Serum tumour necrosis factor-alpha (TNF-α) levels correlate negatively with hepatitis C virus (HCV) antiviral response.
To test the hypothesis that a single infliximab induction dose would positively influence on-treatment virological response and sustained virological response (SVR).
The present study was a phase IIIB, randomized, prospective, open-label pilot trial conducted at eight Canadian sites. Treatment-naive HCV genotype 1-infected patients 18 to 65 years of age with high serum TNF-α values (>300 pg⁄mL) were randomly assigned to receive a single pretreatment induction infliximab infusion (5 mg⁄kg) seven days before antiviral therapy (arm A) or no pretreatment (arm B). All patients received pegylated interferon α2b (1.5 μg⁄kg⁄week) plus weight-based ribavirin (800 mg⁄day to 1400 mg⁄day) for up to 48 weeks.
Eighty-five patients (arm A [n=41], arm B [n=44]; 70% male) received pegylated interferon α2b. The mean age (48.1 years), race (81% white) and METAVIR fibrosis stage (F0-2 = 79%, F3-4 = 21%) were similar between groups. Infliximab was well tolerated without attributable severe adverse events; 56.5% completed the study (arm A [n=21], arm B [n=27]). Most discontinuations were due to virological failure at weeks 12 (n=20 [23.5%]) and 24 (n=7 [8.2%]) and did not differ according to group. Numerically lower proportions of infliximab recipients achieved rapid virological response (19.5% versus 36.4%), complete early virological response (43.9% versus 59.1%) and SVR (34.1% versus 52.3%). However, between-group differences did not reach statistical significance. No differences in adverse event profile or laboratory measures were noted.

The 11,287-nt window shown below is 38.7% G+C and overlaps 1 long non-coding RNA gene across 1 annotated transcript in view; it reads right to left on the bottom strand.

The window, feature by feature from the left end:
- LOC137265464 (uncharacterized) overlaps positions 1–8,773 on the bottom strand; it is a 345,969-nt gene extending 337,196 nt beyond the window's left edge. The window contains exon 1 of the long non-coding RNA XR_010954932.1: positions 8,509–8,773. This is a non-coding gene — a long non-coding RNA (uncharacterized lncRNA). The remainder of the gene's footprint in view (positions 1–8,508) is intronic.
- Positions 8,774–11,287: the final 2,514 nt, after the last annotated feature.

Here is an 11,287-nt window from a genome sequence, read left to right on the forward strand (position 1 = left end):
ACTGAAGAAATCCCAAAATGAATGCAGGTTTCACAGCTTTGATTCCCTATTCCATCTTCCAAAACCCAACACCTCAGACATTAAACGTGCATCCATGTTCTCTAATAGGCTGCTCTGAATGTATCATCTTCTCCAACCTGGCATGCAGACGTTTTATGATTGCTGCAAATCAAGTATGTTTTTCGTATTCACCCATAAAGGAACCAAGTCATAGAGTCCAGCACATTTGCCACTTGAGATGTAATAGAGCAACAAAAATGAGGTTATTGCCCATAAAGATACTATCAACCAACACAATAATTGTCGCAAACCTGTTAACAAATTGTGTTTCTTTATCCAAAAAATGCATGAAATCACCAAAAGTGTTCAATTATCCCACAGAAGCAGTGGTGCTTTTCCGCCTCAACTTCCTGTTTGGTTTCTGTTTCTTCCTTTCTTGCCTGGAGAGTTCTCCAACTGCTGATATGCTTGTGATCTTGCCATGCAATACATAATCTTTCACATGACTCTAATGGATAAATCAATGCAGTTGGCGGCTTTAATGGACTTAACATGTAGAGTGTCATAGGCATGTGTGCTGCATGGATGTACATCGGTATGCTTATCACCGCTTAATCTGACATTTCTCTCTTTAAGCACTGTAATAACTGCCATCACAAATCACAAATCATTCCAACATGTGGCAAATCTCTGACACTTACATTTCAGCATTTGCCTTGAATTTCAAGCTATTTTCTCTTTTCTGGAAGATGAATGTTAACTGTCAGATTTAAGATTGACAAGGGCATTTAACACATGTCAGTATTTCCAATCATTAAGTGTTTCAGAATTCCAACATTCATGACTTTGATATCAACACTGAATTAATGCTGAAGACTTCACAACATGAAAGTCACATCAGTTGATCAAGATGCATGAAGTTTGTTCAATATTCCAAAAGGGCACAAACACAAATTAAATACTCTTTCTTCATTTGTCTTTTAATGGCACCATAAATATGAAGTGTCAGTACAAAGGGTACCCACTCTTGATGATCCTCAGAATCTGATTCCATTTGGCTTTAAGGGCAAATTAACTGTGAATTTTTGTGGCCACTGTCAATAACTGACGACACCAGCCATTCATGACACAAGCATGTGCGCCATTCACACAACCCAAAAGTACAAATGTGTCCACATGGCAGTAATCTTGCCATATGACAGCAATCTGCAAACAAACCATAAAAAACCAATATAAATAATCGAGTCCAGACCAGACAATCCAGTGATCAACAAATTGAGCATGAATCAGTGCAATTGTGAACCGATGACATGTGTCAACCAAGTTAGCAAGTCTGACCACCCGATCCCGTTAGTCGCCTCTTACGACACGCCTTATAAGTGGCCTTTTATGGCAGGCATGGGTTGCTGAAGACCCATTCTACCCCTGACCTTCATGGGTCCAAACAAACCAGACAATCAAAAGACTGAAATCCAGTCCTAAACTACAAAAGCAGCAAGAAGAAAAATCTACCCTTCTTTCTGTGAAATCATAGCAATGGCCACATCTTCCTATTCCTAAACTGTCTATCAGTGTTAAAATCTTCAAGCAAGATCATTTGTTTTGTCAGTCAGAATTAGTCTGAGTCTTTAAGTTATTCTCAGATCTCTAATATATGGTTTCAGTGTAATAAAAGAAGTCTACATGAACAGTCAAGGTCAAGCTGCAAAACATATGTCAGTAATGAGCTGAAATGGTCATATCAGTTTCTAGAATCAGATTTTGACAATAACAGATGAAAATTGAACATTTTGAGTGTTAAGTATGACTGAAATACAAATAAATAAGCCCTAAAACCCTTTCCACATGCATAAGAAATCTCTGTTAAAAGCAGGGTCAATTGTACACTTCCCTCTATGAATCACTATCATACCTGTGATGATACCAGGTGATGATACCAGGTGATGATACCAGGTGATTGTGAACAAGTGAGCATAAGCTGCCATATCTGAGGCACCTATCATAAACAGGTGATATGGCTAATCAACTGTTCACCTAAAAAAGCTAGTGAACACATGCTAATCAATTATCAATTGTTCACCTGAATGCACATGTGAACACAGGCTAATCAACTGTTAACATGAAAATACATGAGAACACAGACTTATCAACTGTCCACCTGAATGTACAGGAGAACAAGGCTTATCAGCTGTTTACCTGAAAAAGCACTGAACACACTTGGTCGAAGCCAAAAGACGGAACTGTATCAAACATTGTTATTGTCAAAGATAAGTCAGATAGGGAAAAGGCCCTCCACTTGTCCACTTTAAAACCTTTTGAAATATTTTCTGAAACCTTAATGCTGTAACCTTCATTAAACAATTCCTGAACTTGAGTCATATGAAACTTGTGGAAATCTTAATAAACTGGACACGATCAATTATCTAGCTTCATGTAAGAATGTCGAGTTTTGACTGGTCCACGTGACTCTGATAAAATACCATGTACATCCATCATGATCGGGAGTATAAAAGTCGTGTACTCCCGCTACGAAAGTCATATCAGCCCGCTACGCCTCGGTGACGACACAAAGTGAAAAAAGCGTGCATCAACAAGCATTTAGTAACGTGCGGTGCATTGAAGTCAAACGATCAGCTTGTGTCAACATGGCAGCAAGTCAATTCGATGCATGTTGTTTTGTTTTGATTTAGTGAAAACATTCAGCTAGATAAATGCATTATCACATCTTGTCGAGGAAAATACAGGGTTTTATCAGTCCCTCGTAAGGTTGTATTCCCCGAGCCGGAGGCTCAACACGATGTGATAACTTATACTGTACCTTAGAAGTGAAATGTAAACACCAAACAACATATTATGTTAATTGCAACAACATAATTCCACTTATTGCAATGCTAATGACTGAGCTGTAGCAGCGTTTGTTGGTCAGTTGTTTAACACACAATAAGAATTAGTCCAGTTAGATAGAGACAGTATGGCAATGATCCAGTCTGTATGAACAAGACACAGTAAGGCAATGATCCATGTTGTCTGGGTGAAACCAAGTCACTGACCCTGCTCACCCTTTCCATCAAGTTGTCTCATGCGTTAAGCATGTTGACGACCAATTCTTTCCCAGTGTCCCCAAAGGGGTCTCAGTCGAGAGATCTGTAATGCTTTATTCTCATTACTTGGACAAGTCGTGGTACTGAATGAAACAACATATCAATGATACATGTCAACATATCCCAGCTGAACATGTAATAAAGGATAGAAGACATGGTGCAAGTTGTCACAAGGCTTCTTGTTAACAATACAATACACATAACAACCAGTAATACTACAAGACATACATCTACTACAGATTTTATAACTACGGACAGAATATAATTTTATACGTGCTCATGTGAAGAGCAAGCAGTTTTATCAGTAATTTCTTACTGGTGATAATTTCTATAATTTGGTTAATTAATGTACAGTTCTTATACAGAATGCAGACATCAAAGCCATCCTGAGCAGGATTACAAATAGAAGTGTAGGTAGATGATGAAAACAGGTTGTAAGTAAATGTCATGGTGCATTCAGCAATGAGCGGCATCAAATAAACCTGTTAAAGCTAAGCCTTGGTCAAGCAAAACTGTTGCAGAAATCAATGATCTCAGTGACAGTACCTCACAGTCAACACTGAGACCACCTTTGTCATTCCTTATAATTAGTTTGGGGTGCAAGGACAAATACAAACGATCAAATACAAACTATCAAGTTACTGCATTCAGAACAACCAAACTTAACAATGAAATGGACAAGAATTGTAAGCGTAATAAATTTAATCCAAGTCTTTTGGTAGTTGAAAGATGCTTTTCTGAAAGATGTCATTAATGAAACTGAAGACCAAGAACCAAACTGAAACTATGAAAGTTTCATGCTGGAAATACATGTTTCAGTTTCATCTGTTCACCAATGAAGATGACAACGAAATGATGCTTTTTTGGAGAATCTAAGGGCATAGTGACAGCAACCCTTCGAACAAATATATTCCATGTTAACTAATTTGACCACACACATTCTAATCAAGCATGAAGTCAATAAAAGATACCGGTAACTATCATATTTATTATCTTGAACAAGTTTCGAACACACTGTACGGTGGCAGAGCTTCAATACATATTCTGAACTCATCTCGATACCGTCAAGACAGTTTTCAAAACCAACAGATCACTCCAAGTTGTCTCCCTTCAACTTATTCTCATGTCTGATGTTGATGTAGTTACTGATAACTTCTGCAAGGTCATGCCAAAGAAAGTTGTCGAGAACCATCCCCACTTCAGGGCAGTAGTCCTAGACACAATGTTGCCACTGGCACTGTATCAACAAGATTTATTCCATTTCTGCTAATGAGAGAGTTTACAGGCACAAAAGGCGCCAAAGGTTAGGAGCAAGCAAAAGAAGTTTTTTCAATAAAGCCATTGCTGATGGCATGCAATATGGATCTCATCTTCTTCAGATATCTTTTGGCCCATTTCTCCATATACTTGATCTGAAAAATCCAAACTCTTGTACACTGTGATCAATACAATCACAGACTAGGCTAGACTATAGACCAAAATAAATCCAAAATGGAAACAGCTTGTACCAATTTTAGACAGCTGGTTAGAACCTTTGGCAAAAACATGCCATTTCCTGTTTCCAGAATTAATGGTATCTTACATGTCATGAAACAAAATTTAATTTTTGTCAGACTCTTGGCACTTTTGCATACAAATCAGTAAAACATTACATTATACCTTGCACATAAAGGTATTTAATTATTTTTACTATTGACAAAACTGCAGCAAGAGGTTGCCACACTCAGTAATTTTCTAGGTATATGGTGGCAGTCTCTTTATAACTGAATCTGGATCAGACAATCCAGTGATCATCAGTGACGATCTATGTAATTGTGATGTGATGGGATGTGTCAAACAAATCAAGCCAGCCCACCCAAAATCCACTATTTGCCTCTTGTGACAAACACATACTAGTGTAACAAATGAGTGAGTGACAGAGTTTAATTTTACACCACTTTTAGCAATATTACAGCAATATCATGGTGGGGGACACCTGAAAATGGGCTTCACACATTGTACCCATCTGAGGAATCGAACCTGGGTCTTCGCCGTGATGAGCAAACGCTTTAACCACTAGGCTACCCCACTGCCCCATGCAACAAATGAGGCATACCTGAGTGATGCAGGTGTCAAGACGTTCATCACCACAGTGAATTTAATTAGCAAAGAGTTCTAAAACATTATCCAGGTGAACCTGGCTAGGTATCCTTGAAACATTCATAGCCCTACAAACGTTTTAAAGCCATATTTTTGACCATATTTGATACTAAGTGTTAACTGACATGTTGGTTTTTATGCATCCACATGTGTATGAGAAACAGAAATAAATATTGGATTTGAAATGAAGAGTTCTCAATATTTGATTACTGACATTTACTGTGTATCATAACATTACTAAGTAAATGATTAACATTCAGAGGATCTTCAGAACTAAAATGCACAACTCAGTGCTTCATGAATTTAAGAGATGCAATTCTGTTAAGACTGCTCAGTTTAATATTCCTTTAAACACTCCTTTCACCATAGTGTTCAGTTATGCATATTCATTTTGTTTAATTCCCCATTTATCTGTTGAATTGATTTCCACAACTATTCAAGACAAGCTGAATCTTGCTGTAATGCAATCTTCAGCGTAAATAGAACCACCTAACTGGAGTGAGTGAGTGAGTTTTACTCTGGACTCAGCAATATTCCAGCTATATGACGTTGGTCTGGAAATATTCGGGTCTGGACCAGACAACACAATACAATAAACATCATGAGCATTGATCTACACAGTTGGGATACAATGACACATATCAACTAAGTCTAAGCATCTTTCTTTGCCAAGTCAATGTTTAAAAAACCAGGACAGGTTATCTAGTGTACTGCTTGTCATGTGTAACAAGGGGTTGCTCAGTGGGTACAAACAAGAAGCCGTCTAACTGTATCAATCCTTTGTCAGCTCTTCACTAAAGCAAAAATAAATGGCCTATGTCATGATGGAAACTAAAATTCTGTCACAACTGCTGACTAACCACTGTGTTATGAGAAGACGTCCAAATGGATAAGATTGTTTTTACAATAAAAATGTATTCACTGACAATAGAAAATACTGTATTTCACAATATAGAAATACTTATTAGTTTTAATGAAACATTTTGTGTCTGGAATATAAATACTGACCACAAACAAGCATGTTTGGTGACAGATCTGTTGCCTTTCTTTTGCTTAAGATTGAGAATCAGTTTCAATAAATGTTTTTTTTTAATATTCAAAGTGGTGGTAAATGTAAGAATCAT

A single infliximab dose before pegylated-interferon α2b and ribavirin therapy did not result in greater viral decline during the first 12 weeks of HCV therapy or improved SVR.